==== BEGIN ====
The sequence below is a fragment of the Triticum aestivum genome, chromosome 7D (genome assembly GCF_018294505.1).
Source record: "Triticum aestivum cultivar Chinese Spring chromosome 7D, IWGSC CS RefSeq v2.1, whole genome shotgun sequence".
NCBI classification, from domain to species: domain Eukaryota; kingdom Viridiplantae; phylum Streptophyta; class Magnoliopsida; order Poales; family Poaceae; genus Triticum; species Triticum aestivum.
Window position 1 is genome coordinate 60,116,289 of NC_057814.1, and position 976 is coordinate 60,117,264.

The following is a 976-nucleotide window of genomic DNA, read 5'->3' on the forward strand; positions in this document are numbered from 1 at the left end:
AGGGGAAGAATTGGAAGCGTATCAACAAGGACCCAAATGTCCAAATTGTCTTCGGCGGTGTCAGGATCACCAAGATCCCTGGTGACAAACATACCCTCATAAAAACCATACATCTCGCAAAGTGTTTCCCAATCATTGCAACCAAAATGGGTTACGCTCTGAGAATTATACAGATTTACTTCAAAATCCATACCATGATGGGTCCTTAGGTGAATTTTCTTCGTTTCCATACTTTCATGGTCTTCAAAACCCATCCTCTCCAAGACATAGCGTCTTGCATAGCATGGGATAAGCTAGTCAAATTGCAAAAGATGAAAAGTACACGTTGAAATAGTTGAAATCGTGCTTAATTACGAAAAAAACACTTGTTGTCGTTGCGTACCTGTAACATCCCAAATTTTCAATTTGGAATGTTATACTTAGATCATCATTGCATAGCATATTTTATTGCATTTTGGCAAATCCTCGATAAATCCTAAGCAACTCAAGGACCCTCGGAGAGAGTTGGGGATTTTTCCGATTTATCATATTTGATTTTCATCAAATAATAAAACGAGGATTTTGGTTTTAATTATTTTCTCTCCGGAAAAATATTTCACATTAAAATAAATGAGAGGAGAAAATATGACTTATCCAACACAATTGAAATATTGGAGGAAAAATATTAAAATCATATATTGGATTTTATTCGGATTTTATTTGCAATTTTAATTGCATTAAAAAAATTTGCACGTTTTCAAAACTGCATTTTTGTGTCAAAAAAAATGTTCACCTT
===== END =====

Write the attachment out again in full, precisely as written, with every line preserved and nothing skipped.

The sequence below is a fragment of the Triticum aestivum genome, chromosome 7D (genome assembly GCF_018294505.1).
Source record: "Triticum aestivum cultivar Chinese Spring chromosome 7D, IWGSC CS RefSeq v2.1, whole genome shotgun sequence".
NCBI classification, from domain to species: domain Eukaryota; kingdom Viridiplantae; phylum Streptophyta; class Magnoliopsida; order Poales; family Poaceae; genus Triticum; species Triticum aestivum.
Window position 1 is genome coordinate 60,116,289 of NC_057814.1, and position 976 is coordinate 60,117,264.

The following is a 976-nucleotide window of genomic DNA, read 5'->3' on the forward strand; positions in this document are numbered from 1 at the left end:
AGGGGAAGAATTGGAAGCGTATCAACAAGGACCCAAATGTCCAAATTGTCTTCGGCGGTGTCAGGATCACCAAGATCCCTGGTGACAAACATACCCTCATAAAAACCATACATCTCGCAAAGTGTTTCCCAATCATTGCAACCAAAATGGGTTACGCTCTGAGAATTATACAGATTTACTTCAAAATCCATACCATGATGGGTCCTTAGGTGAATTTTCTTCGTTTCCATACTTTCATGGTCTTCAAAACCCATCCTCTCCAAGACATAGCGTCTTGCATAGCATGGGATAAGCTAGTCAAATTGCAAAAGATGAAAAGTACACGTTGAAATAGTTGAAATCGTGCTTAATTACGAAAAAAACACTTGTTGTCGTTGCGTACCTGTAACATCCCAAATTTTCAATTTGGAATGTTATACTTAGATCATCATTGCATAGCATATTTTATTGCATTTTGGCAAATCCTCGATAAATCCTAAGCAACTCAAGGACCCTCGGAGAGAGTTGGGGATTTTTCCGATTTATCATATTTGATTTTCATCAAATAATAAAACGAGGATTTTGGTTTTAATTATTTTCTCTCCGGAAAAATATTTCACATTAAAATAAATGAGAGGAGAAAATATGACTTATCCAACACAATTGAAATATTGGAGGAAAAATATTAAAATCATATATTGGATTTTATTCGGATTTTATTTGCAATTTTAATTGCATTAAAAAAATTTGCACGTTTTCAAAACTGCATTTTTGTGTCAAAAAAAATGTTCACCTT